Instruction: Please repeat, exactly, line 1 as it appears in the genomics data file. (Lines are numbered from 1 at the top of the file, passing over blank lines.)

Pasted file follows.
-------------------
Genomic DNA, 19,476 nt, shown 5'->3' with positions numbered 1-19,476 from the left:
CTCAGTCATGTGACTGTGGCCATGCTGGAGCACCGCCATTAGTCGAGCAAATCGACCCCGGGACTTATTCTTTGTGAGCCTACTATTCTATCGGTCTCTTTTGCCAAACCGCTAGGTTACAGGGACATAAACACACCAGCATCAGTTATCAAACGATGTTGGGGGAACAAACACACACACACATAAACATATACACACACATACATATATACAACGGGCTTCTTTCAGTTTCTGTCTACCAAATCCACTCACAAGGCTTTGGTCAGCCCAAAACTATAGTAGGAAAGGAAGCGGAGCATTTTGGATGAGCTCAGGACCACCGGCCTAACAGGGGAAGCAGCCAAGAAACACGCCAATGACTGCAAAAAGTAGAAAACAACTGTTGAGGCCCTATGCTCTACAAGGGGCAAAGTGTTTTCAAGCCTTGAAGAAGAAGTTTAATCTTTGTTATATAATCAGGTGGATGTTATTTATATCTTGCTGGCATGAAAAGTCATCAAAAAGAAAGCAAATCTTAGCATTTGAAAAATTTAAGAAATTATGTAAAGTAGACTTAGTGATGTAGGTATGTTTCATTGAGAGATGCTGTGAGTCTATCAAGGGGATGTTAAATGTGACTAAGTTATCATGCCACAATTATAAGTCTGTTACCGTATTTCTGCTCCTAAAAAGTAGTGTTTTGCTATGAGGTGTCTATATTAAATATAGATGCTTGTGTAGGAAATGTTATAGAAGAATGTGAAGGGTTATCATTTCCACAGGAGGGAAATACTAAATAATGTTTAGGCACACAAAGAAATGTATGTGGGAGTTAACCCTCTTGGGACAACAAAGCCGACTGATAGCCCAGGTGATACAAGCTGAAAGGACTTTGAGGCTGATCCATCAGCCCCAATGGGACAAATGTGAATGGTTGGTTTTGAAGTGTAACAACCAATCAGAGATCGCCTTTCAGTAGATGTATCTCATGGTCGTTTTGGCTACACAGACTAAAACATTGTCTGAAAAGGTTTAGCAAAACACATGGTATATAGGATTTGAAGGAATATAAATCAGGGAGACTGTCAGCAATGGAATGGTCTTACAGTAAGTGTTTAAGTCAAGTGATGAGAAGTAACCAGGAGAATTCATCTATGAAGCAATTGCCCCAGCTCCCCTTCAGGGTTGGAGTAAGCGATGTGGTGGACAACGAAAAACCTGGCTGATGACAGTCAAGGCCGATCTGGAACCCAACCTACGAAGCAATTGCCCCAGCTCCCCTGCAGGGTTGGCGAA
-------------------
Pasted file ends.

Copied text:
Genomic DNA, 19,476 nt, shown 5'->3' with positions numbered 1-19,476 from the left: